'There are too many of us to fix.' Patients' views of acceptable waiting times for hip and knee replacement

J Health Serv Res Policy. 2009 Oct;14(4):212-8. doi: 10.1258/jhsrp.2009.008128. Epub 2009 Sep 17.


Objectives: To assess patients' views of maximum acceptable waiting times (MAWT) for hip and knee replacement, associated factors and the accuracy of self-reported waiting times.

Methods: We mailed 1000 questionnaires each to two random samples of patients either waiting for or who had received an arthroplasty within the preceding 3-12 months. We used linear regression to assess the determinants of patient MAWT, and content analysis to assess reasons for MAWT and ideal waiting time.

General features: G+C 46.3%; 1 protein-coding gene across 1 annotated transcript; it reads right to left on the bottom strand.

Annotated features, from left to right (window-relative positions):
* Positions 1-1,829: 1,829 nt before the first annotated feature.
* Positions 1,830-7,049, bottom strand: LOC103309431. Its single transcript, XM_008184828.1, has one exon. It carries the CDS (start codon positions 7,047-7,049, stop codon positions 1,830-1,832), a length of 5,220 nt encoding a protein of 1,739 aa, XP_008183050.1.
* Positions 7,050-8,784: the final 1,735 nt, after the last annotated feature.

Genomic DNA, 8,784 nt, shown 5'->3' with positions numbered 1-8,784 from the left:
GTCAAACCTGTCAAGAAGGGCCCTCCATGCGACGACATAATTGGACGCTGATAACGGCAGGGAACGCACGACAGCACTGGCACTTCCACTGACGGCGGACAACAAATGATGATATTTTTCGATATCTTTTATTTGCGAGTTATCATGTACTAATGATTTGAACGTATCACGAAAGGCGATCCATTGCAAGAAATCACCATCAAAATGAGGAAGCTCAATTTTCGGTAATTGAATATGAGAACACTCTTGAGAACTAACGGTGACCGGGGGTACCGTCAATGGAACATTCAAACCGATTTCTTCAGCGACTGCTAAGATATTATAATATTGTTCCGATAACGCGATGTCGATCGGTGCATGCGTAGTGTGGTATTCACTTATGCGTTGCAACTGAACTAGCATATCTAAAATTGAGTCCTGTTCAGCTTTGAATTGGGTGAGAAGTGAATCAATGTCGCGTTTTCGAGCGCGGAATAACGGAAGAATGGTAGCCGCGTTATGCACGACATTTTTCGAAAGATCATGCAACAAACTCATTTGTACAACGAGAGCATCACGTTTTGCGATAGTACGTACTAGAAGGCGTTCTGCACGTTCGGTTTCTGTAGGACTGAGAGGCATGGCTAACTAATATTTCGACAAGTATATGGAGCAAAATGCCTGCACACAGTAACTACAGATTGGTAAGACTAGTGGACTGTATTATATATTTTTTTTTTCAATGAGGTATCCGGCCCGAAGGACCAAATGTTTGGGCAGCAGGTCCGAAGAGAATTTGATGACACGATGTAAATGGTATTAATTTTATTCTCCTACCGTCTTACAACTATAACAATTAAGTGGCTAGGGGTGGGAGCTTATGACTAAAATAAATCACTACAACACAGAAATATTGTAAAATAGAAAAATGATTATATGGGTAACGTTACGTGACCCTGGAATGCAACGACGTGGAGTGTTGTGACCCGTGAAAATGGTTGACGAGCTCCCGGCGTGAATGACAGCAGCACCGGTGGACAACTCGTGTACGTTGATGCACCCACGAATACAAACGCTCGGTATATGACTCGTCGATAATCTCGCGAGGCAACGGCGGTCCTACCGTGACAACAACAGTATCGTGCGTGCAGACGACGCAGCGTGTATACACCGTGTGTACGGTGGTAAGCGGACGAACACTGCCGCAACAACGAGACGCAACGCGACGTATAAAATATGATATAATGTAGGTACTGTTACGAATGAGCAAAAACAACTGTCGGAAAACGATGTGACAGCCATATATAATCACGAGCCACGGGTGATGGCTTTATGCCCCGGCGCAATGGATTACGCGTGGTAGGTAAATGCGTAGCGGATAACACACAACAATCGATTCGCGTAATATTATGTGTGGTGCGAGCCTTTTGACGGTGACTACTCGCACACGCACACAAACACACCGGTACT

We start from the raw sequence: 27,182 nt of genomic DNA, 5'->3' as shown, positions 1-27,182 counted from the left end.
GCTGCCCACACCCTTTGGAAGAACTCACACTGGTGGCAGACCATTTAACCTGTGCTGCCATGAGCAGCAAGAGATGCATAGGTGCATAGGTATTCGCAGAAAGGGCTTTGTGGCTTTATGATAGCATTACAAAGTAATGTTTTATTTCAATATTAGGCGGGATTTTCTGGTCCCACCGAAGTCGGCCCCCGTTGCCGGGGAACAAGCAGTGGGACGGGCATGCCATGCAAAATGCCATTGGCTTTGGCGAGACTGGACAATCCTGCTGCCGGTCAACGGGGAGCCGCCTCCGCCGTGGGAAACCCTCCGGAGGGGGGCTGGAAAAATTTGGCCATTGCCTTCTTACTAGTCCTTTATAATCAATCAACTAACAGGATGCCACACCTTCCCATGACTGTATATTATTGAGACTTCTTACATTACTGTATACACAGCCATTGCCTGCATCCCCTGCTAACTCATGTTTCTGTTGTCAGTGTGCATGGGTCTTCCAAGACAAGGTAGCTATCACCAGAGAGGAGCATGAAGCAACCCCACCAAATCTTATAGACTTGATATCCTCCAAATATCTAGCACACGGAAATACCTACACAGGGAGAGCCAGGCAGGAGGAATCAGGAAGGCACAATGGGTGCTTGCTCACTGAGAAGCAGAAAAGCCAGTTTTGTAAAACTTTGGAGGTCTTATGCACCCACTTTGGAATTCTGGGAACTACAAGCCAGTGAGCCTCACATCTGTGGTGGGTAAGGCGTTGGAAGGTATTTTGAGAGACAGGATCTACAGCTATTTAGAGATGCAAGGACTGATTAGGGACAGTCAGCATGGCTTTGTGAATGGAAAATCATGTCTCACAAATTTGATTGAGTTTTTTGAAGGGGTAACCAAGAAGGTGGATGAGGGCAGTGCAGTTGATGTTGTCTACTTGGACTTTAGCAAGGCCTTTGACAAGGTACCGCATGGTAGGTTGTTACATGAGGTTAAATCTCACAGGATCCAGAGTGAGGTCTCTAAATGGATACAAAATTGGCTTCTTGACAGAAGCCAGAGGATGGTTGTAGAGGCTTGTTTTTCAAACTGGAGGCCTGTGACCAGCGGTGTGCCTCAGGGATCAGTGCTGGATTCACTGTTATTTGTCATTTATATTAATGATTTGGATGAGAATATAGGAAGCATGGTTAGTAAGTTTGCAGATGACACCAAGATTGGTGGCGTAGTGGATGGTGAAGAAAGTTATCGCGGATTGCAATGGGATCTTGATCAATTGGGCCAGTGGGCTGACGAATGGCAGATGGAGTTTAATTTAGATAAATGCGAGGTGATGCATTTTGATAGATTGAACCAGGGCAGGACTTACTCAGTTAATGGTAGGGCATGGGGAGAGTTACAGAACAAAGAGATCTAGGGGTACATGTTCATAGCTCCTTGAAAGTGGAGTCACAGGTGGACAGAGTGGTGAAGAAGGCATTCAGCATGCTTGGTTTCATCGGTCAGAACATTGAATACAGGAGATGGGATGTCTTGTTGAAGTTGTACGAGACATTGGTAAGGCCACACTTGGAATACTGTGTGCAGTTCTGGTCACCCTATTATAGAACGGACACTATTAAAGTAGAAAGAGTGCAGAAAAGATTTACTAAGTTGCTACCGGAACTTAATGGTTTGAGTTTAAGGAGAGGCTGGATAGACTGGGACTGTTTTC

Results: Of the 1330 responses, 1127 had MAWT data. The sample was 57% women; mean age was 70 +/- 11 years. Median self-reported and actual waiting time was eight months (Spearman correlation = 0.70). Median MAWT was four months and ideal waiting time was two months. The most frequent reasons for MAWT were pain, quality of life and needing time to prepare for surgery. A longer MAWT was associated with younger age, group (waiting), a longer self-reported waiting time, better EQ-5D index, an acceptable waiting time, a perception of fairness and a view that others worse off on the list should go ahead.

Conclusions: Patients' views of acceptable waiting times are important for a fair process of establishing waiting time benchmarks for joint replacement.

Publication types

  • Research Support, Non-U.S. Gov't

MeSH terms

  • Aged
  • Arthroplasty, Replacement, Hip*
  • Arthroplasty, Replacement, Knee*
  • Female
  • Humans
  • Linear Models
  • Male
  • Patients / psychology*
  • Registries
  • Saskatchewan
  • Surveys and Questionnaires
  • Waiting Lists*